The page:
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Celebrating with Bonsai
December 16, 2016

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Celebrating with Bonsai

At this time of year, holiday bonsai show up on Facebook, Christmas cards and elsewhere.

This arrangement, by Juan Llaga in the Philippines, is one of my favorites.

A Winter Storage Tip

"It is wise to remove mosses from the soil surface, so pests are not staying hidden and kept alive in a safe shelter under the moss.

It also makes it far easier keeping a safe eye on watering needs during the dormant period.
" - Morten Albek, Belgium

Bonsai Banter Articles

I don't repeat articles very often, however, if you're a long time subscriber, you may recognize the following perennials. I think you'll agree, they're worth repeating.

Bonsai Gifts - Do and Don't

Although you may be tempted, it's probably not a good idea to gift a bonsai! An experienced bonsai person would often prefer to select their own.

An admiring novice may end up being embarrassed, if they kill it! With this in mind, there is an amazing book selection for beginners and experienced artists.

Some of My Favorite Books Or consider a creative suggestion, such as Jun Navarro's wire tree sculpture

A Frozen Story

In one of Michael Hagedorn’s bonsai blogs, he brought up a subject that would have never crossed my mind (having always grown bonsai in Florida.)

Because it's so important, I post this 'Beware Bending that Branch' warning here every year.

"Many years ago I held a conifer branch in my hand in a totally shocked moment after it had literally shattered while testing it for flexibility. Eons passed. When I returned to breathing normally, the branch was still in my hand, and the tree was a couple feet away, because I had stood up."

Read Crataegus - frozen branches story

Bonsai Resolutions

Just in case you haven't included bonsai in your New Year's Resolutions, here are a few suggestions:

Build those bonsai benches you promised yourself last year (or was it the year before?)

Sort and clean your bonsai pots - again.

Clean and sharpen your tools often.

Give away and/or sell bonsai that will never be the tree you intended. Someone else will love them.

Make plans to attend at least one bonsai convention or exhibit and visit Bonsai Gardens near you. You owe it to yourself!

More of My Favorite Holiday Pictures

To the right is a weeping bottlebrush (Callistemon sp.) bonsai.

I can only imagine the hours it took the owner, Nacho Marin from Caracas, Venezuela, to decorate it!

This fun picture is from Tom Elias (an avid suiseki collector.)

A green stone and two of Santa's helpers dressed in red ... very Christmasy!

Tony Palma, from South Florida decorated his Bald Cypress. The leaves are just beginning to change color.

BonsaiMary Gets Mail

Robert G. - New York Could you please tell me where I could buy the neagari bonsai? BonsaiMary Response: Neagari Bonsai is an unusual style of bonsai and I don't know of anyone who specifically creates them for sale. They are sometimes found in private collections, and even then, not that often. Your best bet may be to contact a local bonsai group (or create your own.)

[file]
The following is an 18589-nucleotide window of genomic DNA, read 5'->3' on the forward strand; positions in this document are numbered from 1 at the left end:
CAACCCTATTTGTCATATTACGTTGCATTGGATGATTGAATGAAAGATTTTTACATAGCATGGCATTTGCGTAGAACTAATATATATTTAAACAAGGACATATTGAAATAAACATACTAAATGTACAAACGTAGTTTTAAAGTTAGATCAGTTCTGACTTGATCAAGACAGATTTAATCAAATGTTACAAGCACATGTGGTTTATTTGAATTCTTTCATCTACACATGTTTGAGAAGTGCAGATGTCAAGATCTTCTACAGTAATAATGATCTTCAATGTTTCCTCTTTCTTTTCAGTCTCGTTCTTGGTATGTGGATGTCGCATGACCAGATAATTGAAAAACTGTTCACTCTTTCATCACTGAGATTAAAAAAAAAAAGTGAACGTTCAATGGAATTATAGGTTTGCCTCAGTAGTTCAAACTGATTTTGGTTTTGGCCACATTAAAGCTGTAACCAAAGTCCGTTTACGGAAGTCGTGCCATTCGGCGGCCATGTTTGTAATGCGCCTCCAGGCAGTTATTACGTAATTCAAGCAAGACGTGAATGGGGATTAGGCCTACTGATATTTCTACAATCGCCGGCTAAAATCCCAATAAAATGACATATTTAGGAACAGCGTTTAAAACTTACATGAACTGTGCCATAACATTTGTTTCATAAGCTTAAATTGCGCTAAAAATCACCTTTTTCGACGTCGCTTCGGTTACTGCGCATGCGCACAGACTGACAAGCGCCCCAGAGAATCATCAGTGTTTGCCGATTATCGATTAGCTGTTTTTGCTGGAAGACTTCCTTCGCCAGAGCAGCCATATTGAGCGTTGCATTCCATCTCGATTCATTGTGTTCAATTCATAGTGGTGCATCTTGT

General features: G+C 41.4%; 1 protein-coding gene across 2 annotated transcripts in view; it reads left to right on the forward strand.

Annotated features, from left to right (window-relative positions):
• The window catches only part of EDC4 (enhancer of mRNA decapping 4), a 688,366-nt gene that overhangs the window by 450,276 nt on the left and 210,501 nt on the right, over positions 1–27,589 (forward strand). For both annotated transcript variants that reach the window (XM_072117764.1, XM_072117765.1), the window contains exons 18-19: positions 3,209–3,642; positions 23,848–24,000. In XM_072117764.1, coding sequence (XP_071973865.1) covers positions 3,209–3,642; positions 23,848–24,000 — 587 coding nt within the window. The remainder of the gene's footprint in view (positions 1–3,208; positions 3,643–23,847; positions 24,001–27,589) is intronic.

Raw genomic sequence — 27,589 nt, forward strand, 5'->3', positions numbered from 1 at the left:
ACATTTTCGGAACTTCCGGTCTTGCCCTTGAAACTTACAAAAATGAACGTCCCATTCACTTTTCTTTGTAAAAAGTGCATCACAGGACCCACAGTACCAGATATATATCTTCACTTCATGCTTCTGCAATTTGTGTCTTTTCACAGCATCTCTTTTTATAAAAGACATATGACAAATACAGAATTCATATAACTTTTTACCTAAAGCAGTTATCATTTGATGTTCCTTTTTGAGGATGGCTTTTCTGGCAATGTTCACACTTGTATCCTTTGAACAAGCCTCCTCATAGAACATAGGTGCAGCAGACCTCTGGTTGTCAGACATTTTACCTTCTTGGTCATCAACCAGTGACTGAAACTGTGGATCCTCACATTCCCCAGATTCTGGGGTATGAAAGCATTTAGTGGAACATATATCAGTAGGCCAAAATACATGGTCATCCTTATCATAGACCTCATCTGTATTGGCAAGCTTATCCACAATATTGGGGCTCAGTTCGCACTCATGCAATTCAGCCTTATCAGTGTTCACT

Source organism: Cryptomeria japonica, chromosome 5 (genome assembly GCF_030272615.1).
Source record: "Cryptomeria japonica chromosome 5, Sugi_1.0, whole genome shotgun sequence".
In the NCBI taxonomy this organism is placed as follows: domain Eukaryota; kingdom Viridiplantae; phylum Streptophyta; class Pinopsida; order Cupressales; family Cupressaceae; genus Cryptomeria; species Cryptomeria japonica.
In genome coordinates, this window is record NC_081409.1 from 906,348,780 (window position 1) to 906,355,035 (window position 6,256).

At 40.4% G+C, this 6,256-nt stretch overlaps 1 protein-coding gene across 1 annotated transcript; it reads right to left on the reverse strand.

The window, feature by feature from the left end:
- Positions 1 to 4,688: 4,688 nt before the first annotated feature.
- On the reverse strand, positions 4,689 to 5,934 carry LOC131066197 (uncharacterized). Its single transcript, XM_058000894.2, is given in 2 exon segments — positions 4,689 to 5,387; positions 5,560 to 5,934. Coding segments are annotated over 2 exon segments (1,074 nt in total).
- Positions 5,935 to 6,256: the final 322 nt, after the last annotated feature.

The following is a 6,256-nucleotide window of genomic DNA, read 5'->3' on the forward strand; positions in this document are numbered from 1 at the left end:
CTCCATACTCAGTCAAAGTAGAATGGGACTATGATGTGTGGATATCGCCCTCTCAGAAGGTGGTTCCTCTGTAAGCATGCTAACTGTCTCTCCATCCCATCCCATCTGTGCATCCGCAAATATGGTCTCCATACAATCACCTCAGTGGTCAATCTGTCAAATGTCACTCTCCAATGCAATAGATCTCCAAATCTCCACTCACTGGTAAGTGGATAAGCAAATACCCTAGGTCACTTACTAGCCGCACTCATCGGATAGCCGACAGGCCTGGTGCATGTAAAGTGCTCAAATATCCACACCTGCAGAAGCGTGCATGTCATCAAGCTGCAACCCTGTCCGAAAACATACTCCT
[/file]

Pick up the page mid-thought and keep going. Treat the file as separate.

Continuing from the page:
Dan M - Beaumont, CA Hi Mary!...and thanks for the 'Welcome' e-mail! Looking forward to your e-zine and what info I can add to my love of Bonsai, in general. I see you are in Florida and since I am in Southern California I am guessing that the various trees/plants you will feature will 'possibly' not normally available here where I am ... BonsaiMary Response: Dan, thank you for your lovely letter. It's always interesting to hear other people's bonsai life history.

I rarely feature specific trees in "Banter." However, you will find many of the trees available in your area on the Bonsai Mary site. Southern California is a hotbed of bonsai activity! Here's a link to many of the clubs. So Californnia Clubs Somewhere on that list there must be one near you. You also mentioned indoor trees, take a look at this page Bonsai Indoors All the best.

DJ Duncan - Williamstown, KY My fiance recently bought me a Chinese elm bonsai and I would like to keep it indoors. I have never really had a green thumb but I want to turn over a new leaf per se and learn. I have done some research but I think I may have watered it to much, some of the leaves are turning yellow and falling off. My question is, with the limited lighting in my house, is a florescent light good enough to provide my tree with the light it needs? If so, how much should it get per day? Sorry, I'm really new to this but I would like to learn. BonsaiMary Response:Chinese Elm is a good choice for indoors. Learning how to water (and how much) is one of the trickiest parts of growing containerized plants in general. The difficult part is ... too much and too little water can have the same symptoms!

Somewhat duplicating the outdoors is the goal. So, yes light is very important and fluorescent light will work. How much, depends on how close the plant is to the light. The closer the better. In a worst case scenario, I have seen a little bonsai grow under a table lamp, with the light on 14 hours a day, on a timer. Remember, a bonsai is a plant in a pot. What we do to it makes it a bonsai! When it starts to grow long branches trim them to keep the shape of a tree. You are off to a good start.

Last month I posted mail from a reader who wrote that a rabbit had eaten her bonsai, "As well as my hens and chicks."

Not long after, I received this bit of garden humor from Mike M. - Mount Dora, FL Thanks for keeping the Banter coming. I especially enjoyed learning about carnivorous rabbits from one of your readers.

Holiday Wishes

However you celebrate this beautiful season, I wish you and your loved ones all the very best and a Healthy and Happy New Year.

Most Sincerely,

Mary Miller

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